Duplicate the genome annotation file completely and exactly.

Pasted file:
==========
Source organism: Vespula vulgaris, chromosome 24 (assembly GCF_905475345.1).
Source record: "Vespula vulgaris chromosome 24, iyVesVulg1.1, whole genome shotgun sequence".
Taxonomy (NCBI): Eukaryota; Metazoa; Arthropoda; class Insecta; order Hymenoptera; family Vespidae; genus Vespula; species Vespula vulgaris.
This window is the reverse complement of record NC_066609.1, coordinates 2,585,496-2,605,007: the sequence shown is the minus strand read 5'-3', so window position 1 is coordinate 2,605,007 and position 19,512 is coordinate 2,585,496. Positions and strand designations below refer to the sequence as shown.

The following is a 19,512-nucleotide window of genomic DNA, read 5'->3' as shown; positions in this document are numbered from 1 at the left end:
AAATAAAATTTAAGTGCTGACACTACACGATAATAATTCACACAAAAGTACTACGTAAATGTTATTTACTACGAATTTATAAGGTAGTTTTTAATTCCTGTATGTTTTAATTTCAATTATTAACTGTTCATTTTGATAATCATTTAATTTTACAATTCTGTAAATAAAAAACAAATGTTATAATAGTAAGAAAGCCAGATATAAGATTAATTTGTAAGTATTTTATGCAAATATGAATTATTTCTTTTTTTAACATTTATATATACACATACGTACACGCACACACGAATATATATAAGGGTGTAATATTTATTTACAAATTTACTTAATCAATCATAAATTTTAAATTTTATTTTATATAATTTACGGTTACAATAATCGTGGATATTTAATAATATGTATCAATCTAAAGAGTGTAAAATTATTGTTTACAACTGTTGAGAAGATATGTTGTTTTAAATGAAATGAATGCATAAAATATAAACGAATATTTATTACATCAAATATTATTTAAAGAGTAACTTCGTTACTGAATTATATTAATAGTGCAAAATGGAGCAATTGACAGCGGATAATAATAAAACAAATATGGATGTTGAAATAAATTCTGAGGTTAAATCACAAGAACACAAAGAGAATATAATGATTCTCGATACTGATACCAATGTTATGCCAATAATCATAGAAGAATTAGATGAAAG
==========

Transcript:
Source organism: Vespula vulgaris, chromosome 24 (assembly GCF_905475345.1).
Source record: "Vespula vulgaris chromosome 24, iyVesVulg1.1, whole genome shotgun sequence".
Taxonomy (NCBI): Eukaryota; Metazoa; Arthropoda; class Insecta; order Hymenoptera; family Vespidae; genus Vespula; species Vespula vulgaris.
This window is the reverse complement of record NC_066609.1, coordinates 2,585,496-2,605,007: the sequence shown is the minus strand read 5'-3', so window position 1 is coordinate 2,605,007 and position 19,512 is coordinate 2,585,496. Positions and strand designations below refer to the sequence as shown.

The following is a 19,512-nucleotide window of genomic DNA, read 5'->3' as shown; positions in this document are numbered from 1 at the left end:
AAATAAAATTTAAGTGCTGACACTACACGATAATAATTCACACAAAAGTACTACGTAAATGTTATTTACTACGAATTTATAAGGTAGTTTTTAATTCCTGTATGTTTTAATTTCAATTATTAACTGTTCATTTTGATAATCATTTAATTTTACAATTCTGTAAATAAAAAACAAATGTTATAATAGTAAGAAAGCCAGATATAAGATTAATTTGTAAGTATTTTATGCAAATATGAATTATTTCTTTTTTTAACATTTATATATACACATACGTACACGCACACACGAATATATATAAGGGTGTAATATTTATTTACAAATTTACTTAATCAATCATAAATTTTAAATTTTATTTTATATAATTTACGGTTACAATAATCGTGGATATTTAATAATATGTATCAATCTAAAGAGTGTAAAATTATTGTTTACAACTGTTGAGAAGATATGTTGTTTTAAATGAAATGAATGCATAAAATATAAACGAATATTTATTACATCAAATATTATTTAAAGAGTAACTTCGTTACTGAATTATATTAATAGTGCAAAATGGAGCAATTGACAGCGGATAATAATAAAACAAATATGGATGTTGAAATAAATTCTGAGGTTAAATCACAAGAACACAAAGAGAATATAATGATTCTCGATACTGATACCAATGTTATGCCAATAATCATAGAAGAATTAGATGAAAG